Hyperpigmented Macules: Urticaria Pigmentosa

October 1, 2005
Gary P. Williams, MD

,
Shannon Dean, MD

This 4-year-old boy has urticaria pigmentosa--one of a group of disorders in which mast cells group together in the skin. Patients may have solitary mastocytomas or (rarely) diffuse infiltration of the skin with mast cells.

This 4-year-old boy has urticaria pigmentosa--one of a group of disorders in which mast cells group together in the skin. Patients may have solitary mastocytomas or (rarely) diffuse infiltration of the skin with mast cells.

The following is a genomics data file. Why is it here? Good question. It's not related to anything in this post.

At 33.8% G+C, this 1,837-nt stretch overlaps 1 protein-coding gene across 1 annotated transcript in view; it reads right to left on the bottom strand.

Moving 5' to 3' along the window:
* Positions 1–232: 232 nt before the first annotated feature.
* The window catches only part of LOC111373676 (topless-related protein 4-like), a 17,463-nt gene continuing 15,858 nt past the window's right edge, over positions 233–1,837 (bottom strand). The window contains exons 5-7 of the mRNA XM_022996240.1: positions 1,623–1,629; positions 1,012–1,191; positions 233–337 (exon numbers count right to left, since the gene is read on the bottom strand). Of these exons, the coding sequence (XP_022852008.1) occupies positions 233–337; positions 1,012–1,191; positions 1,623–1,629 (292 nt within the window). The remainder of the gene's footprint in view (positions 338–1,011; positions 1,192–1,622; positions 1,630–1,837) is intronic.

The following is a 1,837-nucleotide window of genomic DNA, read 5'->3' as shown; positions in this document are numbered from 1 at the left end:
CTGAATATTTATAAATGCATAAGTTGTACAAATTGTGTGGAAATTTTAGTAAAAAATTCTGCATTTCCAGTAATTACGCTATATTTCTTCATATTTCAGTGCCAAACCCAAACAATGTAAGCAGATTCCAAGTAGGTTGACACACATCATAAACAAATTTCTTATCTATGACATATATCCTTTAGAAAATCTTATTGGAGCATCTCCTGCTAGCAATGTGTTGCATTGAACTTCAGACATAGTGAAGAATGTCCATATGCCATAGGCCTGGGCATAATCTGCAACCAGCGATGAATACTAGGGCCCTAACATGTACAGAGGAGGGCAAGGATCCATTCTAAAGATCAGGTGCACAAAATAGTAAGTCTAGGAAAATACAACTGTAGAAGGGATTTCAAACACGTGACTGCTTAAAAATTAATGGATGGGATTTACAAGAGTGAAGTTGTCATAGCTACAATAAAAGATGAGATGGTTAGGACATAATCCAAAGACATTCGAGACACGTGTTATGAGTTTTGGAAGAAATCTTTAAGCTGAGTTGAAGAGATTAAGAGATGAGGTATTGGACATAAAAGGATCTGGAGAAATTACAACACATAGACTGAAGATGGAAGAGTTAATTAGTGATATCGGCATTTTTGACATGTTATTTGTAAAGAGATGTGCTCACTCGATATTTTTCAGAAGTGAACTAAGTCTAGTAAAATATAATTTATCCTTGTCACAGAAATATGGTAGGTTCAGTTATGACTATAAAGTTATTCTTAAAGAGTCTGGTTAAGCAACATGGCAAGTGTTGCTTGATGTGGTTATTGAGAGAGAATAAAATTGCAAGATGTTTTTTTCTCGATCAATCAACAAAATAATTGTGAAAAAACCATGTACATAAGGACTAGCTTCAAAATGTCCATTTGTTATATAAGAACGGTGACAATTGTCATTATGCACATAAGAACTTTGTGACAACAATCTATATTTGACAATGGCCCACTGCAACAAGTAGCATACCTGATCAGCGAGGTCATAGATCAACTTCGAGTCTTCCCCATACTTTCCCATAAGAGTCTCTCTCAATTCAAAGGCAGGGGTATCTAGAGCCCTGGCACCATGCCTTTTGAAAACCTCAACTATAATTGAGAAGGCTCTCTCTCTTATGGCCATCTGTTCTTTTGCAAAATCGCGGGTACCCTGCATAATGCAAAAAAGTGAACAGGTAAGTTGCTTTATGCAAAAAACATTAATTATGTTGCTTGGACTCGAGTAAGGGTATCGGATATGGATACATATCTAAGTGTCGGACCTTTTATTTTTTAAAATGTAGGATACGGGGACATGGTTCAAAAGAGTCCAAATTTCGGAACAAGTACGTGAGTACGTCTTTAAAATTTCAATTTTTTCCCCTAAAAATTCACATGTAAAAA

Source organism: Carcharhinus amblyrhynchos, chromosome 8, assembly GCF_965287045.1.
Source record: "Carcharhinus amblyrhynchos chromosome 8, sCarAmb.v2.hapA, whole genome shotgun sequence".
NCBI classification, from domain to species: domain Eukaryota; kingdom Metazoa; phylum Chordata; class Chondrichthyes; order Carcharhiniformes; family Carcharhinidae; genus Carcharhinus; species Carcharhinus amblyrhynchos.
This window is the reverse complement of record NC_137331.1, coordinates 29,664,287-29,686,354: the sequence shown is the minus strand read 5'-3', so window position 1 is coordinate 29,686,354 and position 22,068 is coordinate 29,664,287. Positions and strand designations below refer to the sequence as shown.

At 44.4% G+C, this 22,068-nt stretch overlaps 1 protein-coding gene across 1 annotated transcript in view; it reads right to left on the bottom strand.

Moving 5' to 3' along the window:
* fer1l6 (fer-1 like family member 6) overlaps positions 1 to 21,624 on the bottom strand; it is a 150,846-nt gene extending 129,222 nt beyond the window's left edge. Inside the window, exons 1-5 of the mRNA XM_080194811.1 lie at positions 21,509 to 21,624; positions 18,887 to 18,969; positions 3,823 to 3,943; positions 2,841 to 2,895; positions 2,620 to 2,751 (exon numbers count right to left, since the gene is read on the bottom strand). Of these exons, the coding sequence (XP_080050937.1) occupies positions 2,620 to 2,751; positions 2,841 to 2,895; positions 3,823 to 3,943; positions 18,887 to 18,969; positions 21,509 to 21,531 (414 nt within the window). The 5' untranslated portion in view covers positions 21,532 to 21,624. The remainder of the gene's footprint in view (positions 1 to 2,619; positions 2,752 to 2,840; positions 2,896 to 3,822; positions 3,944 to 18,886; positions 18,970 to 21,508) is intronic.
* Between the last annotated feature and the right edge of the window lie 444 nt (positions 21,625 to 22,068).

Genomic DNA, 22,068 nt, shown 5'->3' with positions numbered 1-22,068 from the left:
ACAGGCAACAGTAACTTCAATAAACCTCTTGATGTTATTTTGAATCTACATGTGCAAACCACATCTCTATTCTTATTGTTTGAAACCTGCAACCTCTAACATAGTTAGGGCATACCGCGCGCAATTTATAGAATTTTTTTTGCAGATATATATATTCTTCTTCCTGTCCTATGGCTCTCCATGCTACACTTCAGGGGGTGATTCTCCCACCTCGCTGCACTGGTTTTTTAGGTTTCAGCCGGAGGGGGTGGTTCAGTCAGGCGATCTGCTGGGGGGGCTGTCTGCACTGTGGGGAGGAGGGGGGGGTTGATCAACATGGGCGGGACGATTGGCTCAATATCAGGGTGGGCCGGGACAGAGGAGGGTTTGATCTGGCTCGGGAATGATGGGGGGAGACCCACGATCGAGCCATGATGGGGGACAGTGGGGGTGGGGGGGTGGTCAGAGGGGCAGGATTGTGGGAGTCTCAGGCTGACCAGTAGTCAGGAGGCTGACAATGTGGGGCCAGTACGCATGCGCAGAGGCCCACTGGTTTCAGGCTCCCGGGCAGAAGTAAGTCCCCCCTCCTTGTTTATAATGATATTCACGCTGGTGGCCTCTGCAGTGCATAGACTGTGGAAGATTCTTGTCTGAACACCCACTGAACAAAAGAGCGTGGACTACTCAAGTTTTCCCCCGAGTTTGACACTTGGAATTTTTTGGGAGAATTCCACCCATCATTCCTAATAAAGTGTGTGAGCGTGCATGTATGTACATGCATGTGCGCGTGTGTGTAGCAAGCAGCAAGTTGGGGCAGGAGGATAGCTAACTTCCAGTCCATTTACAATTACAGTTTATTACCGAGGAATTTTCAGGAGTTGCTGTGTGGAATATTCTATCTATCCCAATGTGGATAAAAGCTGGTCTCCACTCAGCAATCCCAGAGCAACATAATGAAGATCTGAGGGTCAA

The lesions shown here are typical of urticaria pigmentosa. They are hyperpigmented macules that are mostly uniform in size and are distributed mainly on the trunk. They differ from lentigines, nevus cell nevi, and café au lait spots in one striking way. When one of the lesions of urticaria pigmentosa is rubbed or stroked, the mast cells contained therein release their contents (histamine, prostaglandins, leukotrienes, etc), with a resultant local hive or blister. This phenomenon--the Darier sign--is not demonstrated by nevi or café au lait macules.

Other varieties of mastocytosis may be associated with systemic symptoms related to the release of a large amount of mediators from a large number of mast cells (eg, episodic flushing, palpitations, or syncope). Patients may also have extracutaneous aggregates of mast cells in the bone, lungs, kidneys, or intestinal wall.

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